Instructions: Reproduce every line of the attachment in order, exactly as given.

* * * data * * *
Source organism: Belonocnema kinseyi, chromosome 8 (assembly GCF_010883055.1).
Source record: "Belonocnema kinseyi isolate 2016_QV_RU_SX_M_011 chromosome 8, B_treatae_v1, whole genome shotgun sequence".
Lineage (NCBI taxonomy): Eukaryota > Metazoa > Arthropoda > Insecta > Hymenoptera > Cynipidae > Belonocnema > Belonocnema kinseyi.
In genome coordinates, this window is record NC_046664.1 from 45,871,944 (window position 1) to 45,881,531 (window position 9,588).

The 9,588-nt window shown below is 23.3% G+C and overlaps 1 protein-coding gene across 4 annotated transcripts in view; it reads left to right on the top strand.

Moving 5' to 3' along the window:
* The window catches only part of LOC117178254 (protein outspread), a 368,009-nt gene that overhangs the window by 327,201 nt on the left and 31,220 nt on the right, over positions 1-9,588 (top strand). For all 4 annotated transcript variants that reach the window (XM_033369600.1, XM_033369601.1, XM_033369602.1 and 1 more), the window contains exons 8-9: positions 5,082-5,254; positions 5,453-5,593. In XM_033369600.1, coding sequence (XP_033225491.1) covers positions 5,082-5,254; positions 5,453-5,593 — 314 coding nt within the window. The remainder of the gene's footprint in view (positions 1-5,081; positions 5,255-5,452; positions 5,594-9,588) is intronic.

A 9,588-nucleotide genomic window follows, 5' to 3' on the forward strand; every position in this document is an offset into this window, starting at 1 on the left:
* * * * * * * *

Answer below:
Source organism: Belonocnema kinseyi, chromosome 8 (assembly GCF_010883055.1).
Source record: "Belonocnema kinseyi isolate 2016_QV_RU_SX_M_011 chromosome 8, B_treatae_v1, whole genome shotgun sequence".
Lineage (NCBI taxonomy): Eukaryota > Metazoa > Arthropoda > Insecta > Hymenoptera > Cynipidae > Belonocnema > Belonocnema kinseyi.
In genome coordinates, this window is record NC_046664.1 from 45,871,944 (window position 1) to 45,881,531 (window position 9,588).

The 9,588-nt window shown below is 23.3% G+C and overlaps 1 protein-coding gene across 4 annotated transcripts in view; it reads left to right on the top strand.

Moving 5' to 3' along the window:
* The window catches only part of LOC117178254 (protein outspread), a 368,009-nt gene that overhangs the window by 327,201 nt on the left and 31,220 nt on the right, over positions 1-9,588 (top strand). For all 4 annotated transcript variants that reach the window (XM_033369600.1, XM_033369601.1, XM_033369602.1 and 1 more), the window contains exons 8-9: positions 5,082-5,254; positions 5,453-5,593. In XM_033369600.1, coding sequence (XP_033225491.1) covers positions 5,082-5,254; positions 5,453-5,593 — 314 coding nt within the window. The remainder of the gene's footprint in view (positions 1-5,081; positions 5,255-5,452; positions 5,594-9,588) is intronic.

A 9,588-nucleotide genomic window follows, 5' to 3' on the forward strand; every position in this document is an offset into this window, starting at 1 on the left: